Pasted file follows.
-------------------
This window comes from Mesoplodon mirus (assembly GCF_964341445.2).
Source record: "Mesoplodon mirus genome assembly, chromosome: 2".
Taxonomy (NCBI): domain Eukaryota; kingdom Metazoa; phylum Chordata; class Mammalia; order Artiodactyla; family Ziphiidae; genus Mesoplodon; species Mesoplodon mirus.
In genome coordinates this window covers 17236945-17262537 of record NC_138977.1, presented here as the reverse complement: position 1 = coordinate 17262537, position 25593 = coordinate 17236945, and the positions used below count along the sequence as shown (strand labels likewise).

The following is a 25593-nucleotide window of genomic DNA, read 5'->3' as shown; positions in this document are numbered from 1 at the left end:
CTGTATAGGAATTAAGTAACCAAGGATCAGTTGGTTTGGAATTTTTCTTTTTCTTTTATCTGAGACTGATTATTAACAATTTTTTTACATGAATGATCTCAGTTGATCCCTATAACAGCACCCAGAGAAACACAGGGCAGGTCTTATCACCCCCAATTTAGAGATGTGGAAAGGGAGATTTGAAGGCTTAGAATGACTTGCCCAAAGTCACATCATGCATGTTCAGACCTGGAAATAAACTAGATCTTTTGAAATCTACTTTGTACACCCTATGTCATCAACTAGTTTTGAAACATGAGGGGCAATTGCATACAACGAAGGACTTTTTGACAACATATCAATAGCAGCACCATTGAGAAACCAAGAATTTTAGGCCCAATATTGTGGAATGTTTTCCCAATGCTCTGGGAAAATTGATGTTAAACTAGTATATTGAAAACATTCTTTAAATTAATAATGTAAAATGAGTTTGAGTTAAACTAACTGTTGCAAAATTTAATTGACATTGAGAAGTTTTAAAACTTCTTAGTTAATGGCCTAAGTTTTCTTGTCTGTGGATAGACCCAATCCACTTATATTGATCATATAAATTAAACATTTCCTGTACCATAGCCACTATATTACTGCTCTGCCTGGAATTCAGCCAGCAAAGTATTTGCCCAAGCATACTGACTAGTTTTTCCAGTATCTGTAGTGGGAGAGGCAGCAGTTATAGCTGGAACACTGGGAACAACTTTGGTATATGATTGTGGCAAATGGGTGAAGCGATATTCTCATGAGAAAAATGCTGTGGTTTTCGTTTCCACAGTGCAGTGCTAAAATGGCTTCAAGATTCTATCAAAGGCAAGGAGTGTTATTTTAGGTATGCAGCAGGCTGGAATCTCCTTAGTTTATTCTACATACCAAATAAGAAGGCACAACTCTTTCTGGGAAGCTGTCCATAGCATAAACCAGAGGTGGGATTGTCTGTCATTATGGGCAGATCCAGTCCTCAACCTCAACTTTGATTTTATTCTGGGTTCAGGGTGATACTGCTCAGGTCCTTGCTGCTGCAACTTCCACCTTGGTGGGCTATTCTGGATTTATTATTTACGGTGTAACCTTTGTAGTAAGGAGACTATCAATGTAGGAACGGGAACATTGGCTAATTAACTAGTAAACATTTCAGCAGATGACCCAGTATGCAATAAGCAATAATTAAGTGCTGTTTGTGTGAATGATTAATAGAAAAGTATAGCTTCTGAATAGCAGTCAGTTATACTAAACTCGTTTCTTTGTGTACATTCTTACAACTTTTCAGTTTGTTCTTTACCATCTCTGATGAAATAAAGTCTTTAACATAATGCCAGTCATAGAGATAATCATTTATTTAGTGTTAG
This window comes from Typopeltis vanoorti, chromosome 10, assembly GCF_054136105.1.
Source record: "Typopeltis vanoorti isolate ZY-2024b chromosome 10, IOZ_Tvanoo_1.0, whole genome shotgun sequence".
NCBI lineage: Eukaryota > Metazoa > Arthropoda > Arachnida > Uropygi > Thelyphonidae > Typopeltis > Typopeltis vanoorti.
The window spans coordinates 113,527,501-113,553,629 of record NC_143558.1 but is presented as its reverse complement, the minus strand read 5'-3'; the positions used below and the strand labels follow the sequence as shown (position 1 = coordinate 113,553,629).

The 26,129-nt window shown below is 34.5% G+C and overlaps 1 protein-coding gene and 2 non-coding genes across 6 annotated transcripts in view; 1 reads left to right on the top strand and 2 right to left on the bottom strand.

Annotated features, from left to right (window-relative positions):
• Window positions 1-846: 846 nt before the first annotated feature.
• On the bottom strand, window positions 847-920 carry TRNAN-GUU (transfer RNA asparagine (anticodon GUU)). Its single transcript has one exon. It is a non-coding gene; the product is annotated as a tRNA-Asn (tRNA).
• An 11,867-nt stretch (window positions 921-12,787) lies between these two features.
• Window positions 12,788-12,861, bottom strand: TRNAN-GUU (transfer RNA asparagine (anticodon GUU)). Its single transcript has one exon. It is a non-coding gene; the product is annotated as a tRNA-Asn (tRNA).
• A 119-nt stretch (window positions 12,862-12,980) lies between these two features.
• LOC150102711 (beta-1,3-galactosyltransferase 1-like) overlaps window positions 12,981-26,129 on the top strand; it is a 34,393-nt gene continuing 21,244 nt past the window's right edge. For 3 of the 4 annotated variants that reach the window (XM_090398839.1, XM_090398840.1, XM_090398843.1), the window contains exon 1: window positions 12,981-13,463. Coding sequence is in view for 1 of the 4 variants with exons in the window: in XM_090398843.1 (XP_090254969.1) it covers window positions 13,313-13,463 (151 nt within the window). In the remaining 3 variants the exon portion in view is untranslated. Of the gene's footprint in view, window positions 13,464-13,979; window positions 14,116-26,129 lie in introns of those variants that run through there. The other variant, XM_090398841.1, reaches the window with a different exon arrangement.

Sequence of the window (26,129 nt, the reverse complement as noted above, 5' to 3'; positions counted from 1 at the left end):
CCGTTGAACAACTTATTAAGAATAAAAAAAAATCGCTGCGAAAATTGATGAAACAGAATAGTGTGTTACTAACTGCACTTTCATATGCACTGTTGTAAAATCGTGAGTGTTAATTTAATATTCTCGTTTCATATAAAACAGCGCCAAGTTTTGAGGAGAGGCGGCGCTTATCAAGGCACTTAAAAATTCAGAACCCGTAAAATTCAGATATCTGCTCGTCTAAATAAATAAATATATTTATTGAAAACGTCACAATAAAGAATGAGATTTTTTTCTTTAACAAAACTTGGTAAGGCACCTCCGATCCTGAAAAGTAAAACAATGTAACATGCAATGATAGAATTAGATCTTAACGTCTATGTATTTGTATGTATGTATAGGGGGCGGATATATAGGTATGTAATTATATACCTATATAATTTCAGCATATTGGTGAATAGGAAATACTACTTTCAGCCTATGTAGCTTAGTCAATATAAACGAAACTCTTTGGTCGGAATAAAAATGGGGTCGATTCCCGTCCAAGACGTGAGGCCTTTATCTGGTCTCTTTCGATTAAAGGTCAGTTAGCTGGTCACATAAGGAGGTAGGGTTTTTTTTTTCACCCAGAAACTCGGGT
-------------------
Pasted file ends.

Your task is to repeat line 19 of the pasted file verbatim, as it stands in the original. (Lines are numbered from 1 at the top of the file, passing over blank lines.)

Sequence of the window (26,129 nt, the reverse complement as noted above, 5' to 3'; positions counted from 1 at the left end):